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Remington351
08-08-2011, 01:04 AM
I've got a couple of questions about a retaining wall that I need to replace. I'm a homeowner and I'm hoping to tackle this myself so any advice would be appreciated.

I'd like to replace a failing 4ft tall by 40ft long pressure treated wall. The problem I have is that I have mature landscaping (plants, bushes, etc) that starts 3ft-4ft behind the wall. Ideally I'd run 6ft of miragrid to ensure that the wall outlives me, but in this case I'd really like to avoid tearing out all that landscaping in order to place geogrid.

I know that most systems Versalok, Keystone, AB have a 3ft-4ft gravity wall limitation depending on soil conditions ...mine is very red and very clay filled..which I'm thinking would put me at the upper limit of the recommended design envelope. So I was curious if any of the following procedures would help ensure the integrity of a gravity wall.

1. Instead of the standard 12" of 3/4" stone backfill I extend the backfill distance out by 2 or 3 feet? My feeling is that the additional stone backfill will eliminate any additional water loading. Thus ensuring the longevity of the gravity wall because now I've essentially moved the soil loading from 1 foot behind to 3 feet behind the wall? Yes? No?

2. What if I overbuild the CR8 leveling pad to be deeper and wider? Will this help?

How about burying an additional base course of SRW units? Instead of the typical 6" buried depth for the first row what if I bury two rows? or three?

I realize that any or all of these steps will increase my materials cost, but if I could avoid replacing all that landscaping it would be worth it.

Thanks for the help.

-John

White Gardens
08-08-2011, 01:42 AM
Do you have room to install the new wall out farther from the original? That would be my only good guess on how to save the landscape.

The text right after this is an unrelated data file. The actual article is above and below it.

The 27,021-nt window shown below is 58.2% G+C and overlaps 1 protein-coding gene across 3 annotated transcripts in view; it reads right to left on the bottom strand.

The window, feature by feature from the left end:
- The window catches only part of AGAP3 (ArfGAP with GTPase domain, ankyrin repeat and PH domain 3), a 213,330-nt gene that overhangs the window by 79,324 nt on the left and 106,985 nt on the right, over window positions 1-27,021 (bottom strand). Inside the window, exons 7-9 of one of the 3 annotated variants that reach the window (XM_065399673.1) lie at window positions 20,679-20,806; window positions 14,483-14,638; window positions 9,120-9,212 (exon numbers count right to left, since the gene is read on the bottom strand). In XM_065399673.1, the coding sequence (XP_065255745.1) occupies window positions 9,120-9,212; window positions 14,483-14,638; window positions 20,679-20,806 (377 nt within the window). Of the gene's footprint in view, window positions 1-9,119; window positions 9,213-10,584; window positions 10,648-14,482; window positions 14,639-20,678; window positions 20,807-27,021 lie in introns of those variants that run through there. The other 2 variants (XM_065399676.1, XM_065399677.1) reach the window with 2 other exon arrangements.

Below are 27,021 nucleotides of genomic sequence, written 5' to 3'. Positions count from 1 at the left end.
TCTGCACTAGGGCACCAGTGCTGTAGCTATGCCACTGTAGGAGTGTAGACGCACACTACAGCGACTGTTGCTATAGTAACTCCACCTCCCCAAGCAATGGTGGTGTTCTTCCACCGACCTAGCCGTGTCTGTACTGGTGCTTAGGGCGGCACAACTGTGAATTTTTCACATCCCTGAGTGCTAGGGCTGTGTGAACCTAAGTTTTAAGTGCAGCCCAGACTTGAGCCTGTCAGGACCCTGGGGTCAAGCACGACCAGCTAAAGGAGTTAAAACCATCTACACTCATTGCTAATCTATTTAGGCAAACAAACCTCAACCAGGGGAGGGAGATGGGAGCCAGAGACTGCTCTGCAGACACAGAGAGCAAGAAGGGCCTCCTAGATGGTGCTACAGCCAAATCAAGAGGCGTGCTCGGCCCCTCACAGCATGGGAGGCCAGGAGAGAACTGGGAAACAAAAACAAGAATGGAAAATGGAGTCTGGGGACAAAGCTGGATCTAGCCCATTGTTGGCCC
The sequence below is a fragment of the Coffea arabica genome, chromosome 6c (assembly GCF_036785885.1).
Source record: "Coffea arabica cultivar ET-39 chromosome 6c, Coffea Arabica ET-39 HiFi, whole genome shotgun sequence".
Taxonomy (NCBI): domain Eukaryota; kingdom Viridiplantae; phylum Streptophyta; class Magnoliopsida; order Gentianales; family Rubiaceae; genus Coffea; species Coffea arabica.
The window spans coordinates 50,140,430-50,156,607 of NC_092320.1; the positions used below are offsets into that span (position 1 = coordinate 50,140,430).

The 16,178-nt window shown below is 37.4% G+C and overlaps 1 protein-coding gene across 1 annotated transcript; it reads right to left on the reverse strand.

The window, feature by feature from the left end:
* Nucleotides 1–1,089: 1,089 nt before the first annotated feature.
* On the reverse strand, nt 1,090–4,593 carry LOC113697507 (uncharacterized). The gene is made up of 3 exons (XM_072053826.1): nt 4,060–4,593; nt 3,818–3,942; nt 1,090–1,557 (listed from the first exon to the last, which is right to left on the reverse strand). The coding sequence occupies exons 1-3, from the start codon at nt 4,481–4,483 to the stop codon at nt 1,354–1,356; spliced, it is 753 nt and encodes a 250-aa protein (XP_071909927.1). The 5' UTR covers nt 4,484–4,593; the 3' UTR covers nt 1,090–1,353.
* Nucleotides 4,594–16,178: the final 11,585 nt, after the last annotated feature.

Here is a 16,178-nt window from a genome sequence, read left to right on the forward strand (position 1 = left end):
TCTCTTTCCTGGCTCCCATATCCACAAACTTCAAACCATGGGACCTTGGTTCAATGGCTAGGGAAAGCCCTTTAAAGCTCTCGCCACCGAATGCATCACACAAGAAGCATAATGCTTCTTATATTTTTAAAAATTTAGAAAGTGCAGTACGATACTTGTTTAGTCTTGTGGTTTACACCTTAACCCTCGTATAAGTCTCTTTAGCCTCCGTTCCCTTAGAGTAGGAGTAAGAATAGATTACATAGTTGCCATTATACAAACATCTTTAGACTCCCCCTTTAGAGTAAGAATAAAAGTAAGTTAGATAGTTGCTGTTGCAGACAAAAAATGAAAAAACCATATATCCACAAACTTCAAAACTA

..

Remington351
08-08-2011, 02:40 PM
Thanks White Garden, but no, I can't move the wall out. There's a door about 14" from the existing wall preventing this.

landscapedesignpros
09-13-2011, 11:14 PM
go with a 10" base compacted in 1" lifts thats 3' wide put woven driveway stabil fabrick under the base.DO NOT OVER EXCAVATE. your base should be as hard as concrete when your done. place the wall in the middle burry a full course and a half, use your plan of placing drainage rock 3' deep behind the wall. Make sure to put 2 tiles behind your wall, one at the front that drains through the face via grates and a rear one that dumps out on each side of the wall. make sure to shoot them so they drain. If there is any suface loading above the wall this will not work but if its just a flat landscaping bed and your soil is solid clay , no rocks or gravel mixed in and you can keep all water logging out this should move the sheer line of the clay far enought back as to be ok and the wall should be ok so long as there is no hydrolic pressure building up. if there are any gutters or any roof lines that dump water on top of this wall that will need to be controlled. hope this helps

DVS Hardscaper
09-13-2011, 11:41 PM
Red Clay Soil? Are you in Emmittsburg?

One guy wrote to do a 10" base. The base has NOTHING to do with the surcharge behind the wall. No disrespect intended.

Making the drainage chimney 2' instead of 1' will not work either. We did a small wall at my neighbors a few months ago. Nice, compactable soil, and not a spec of clay. Perfect soil for building walls. 5' high, with very little load behind it, and we still installed 2 or 3 rows of grid. IT'S CHEAP INSURANCE.

Burying additional courses will NOT help either.

I did a retaining wall estimate in Bethesda Sat morning. The guy had a NICE old cherry tree with roots in the area where grid would go. He was not happy when I said that we would damage the tree's roots. I said to him (in a nice, professional tone) "you'll have to choose either the wall or the tree".

Same goes for your landscape plantings. Life sometimes has sacrifices. Drives me up the wall when people expect us to work magic to save some plants that are easily replacable. They're so used to smart phones and apps where you push buttons and have everything at your fingertips, that they sometimes do not live in reality :)